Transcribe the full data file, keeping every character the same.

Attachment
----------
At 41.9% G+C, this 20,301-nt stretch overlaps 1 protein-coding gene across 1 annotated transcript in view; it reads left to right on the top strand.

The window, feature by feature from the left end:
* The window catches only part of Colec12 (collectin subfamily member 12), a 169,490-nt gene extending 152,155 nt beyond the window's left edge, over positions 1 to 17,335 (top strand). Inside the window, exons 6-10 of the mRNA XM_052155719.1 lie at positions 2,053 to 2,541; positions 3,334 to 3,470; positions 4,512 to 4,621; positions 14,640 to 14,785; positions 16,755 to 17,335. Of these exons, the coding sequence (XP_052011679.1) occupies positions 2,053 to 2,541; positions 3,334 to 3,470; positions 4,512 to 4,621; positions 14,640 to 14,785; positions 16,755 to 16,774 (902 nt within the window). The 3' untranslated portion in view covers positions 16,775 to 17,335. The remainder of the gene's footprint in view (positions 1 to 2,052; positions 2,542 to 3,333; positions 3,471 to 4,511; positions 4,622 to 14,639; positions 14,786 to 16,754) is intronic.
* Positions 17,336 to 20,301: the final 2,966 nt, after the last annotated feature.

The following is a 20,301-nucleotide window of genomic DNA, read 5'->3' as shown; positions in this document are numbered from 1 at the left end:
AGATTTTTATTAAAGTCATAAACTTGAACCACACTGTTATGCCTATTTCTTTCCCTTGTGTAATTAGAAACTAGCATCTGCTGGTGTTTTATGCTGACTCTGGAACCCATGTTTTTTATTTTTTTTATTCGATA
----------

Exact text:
At 41.9% G+C, this 20,301-nt stretch overlaps 1 protein-coding gene across 1 annotated transcript in view; it reads left to right on the top strand.

The window, feature by feature from the left end:
* The window catches only part of Colec12 (collectin subfamily member 12), a 169,490-nt gene extending 152,155 nt beyond the window's left edge, over positions 1 to 17,335 (top strand). Inside the window, exons 6-10 of the mRNA XM_052155719.1 lie at positions 2,053 to 2,541; positions 3,334 to 3,470; positions 4,512 to 4,621; positions 14,640 to 14,785; positions 16,755 to 17,335. Of these exons, the coding sequence (XP_052011679.1) occupies positions 2,053 to 2,541; positions 3,334 to 3,470; positions 4,512 to 4,621; positions 14,640 to 14,785; positions 16,755 to 16,774 (902 nt within the window). The 3' untranslated portion in view covers positions 16,775 to 17,335. The remainder of the gene's footprint in view (positions 1 to 2,052; positions 2,542 to 3,333; positions 3,471 to 4,511; positions 4,622 to 14,639; positions 14,786 to 16,754) is intronic.
* Positions 17,336 to 20,301: the final 2,966 nt, after the last annotated feature.

The following is a 20,301-nucleotide window of genomic DNA, read 5'->3' as shown; positions in this document are numbered from 1 at the left end:
AGATTTTTATTAAAGTCATAAACTTGAACCACACTGTTATGCCTATTTCTTTCCCTTGTGTAATTAGAAACTAGCATCTGCTGGTGTTTTATGCTGACTCTGGAACCCATGTTTTTTATTTTTTTTATTCGATA